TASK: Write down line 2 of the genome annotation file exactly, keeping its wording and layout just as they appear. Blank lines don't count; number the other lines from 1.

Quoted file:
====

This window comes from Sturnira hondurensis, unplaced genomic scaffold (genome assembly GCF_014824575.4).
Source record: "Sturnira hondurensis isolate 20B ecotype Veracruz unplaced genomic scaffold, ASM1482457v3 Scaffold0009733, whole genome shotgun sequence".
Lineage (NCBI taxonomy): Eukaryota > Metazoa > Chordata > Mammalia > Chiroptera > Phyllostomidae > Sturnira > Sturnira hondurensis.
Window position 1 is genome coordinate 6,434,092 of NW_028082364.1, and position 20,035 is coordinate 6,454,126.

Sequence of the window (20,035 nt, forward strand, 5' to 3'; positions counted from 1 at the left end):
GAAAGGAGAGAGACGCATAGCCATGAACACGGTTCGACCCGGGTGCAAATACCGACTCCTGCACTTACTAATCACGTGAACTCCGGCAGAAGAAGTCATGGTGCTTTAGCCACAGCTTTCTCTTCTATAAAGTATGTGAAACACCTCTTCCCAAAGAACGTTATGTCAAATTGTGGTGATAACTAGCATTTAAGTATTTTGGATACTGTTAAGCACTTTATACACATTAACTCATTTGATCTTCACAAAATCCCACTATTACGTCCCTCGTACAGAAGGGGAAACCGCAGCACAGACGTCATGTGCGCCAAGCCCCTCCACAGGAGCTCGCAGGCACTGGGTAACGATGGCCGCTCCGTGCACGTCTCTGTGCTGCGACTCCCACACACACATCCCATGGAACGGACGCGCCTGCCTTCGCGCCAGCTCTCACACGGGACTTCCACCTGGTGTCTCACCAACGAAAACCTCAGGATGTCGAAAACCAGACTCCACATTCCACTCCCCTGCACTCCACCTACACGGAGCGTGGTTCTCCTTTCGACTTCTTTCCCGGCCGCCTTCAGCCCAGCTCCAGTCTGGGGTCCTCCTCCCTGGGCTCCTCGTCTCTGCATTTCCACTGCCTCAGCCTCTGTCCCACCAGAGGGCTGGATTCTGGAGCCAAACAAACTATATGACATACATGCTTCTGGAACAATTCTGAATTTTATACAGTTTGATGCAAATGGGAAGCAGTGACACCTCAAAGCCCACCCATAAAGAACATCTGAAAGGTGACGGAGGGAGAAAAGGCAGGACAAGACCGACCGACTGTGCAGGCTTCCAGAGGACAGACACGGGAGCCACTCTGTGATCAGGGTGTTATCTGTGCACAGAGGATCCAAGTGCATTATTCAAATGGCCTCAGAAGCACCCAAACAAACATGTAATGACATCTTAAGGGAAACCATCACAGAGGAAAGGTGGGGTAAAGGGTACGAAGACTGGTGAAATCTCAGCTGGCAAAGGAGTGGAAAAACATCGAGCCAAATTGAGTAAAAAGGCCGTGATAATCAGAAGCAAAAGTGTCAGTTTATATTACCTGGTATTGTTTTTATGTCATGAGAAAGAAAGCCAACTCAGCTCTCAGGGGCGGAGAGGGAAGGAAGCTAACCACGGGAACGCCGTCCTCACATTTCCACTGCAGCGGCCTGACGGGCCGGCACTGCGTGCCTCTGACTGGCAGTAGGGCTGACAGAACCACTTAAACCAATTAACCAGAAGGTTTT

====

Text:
Source record: "Sturnira hondurensis isolate 20B ecotype Veracruz unplaced genomic scaffold, ASM1482457v3 Scaffold0009733, whole genome shotgun sequence".